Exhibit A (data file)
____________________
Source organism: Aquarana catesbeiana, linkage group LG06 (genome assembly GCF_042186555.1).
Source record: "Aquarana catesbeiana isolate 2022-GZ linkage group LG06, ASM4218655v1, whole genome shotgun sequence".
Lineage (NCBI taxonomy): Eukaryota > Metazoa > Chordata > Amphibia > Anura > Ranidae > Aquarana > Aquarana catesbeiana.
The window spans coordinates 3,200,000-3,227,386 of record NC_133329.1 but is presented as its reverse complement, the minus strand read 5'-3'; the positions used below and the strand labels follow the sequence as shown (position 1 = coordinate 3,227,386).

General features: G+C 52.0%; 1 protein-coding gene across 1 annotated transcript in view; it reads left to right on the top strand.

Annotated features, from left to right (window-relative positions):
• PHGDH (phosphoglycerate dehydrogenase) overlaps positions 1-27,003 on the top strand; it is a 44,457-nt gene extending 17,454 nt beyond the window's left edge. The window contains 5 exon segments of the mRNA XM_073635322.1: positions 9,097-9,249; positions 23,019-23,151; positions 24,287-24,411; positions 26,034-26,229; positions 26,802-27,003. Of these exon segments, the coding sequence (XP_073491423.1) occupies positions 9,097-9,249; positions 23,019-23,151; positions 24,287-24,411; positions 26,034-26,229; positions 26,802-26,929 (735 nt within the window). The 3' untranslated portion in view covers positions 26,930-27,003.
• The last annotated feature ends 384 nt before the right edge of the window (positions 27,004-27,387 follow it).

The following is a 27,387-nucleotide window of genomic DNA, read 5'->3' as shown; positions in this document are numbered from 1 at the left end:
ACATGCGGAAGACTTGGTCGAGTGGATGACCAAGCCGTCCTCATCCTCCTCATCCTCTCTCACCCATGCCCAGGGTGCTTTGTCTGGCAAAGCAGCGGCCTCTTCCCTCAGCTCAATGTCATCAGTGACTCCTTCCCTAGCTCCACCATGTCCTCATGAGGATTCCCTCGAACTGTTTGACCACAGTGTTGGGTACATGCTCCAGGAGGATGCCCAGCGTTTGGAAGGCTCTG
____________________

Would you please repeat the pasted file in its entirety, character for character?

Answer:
Source organism: Aquarana catesbeiana, linkage group LG06 (genome assembly GCF_042186555.1).
Source record: "Aquarana catesbeiana isolate 2022-GZ linkage group LG06, ASM4218655v1, whole genome shotgun sequence".
Lineage (NCBI taxonomy): Eukaryota > Metazoa > Chordata > Amphibia > Anura > Ranidae > Aquarana > Aquarana catesbeiana.
The window spans coordinates 3,200,000-3,227,386 of record NC_133329.1 but is presented as its reverse complement, the minus strand read 5'-3'; the positions used below and the strand labels follow the sequence as shown (position 1 = coordinate 3,227,386).

General features: G+C 52.0%; 1 protein-coding gene across 1 annotated transcript in view; it reads left to right on the top strand.

Annotated features, from left to right (window-relative positions):
• PHGDH (phosphoglycerate dehydrogenase) overlaps positions 1-27,003 on the top strand; it is a 44,457-nt gene extending 17,454 nt beyond the window's left edge. The window contains 5 exon segments of the mRNA XM_073635322.1: positions 9,097-9,249; positions 23,019-23,151; positions 24,287-24,411; positions 26,034-26,229; positions 26,802-27,003. Of these exon segments, the coding sequence (XP_073491423.1) occupies positions 9,097-9,249; positions 23,019-23,151; positions 24,287-24,411; positions 26,034-26,229; positions 26,802-26,929 (735 nt within the window). The 3' untranslated portion in view covers positions 26,930-27,003.
• The last annotated feature ends 384 nt before the right edge of the window (positions 27,004-27,387 follow it).

The following is a 27,387-nucleotide window of genomic DNA, read 5'->3' as shown; positions in this document are numbered from 1 at the left end:
ACATGCGGAAGACTTGGTCGAGTGGATGACCAAGCCGTCCTCATCCTCCTCATCCTCTCTCACCCATGCCCAGGGTGCTTTGTCTGGCAAAGCAGCGGCCTCTTCCCTCAGCTCAATGTCATCAGTGACTCCTTCCCTAGCTCCACCATGTCCTCATGAGGATTCCCTCGAACTGTTTGACCACAGTGTTGGGTACATGCTCCAGGAGGATGCCCAGCGTTTGGAAGGCTCTG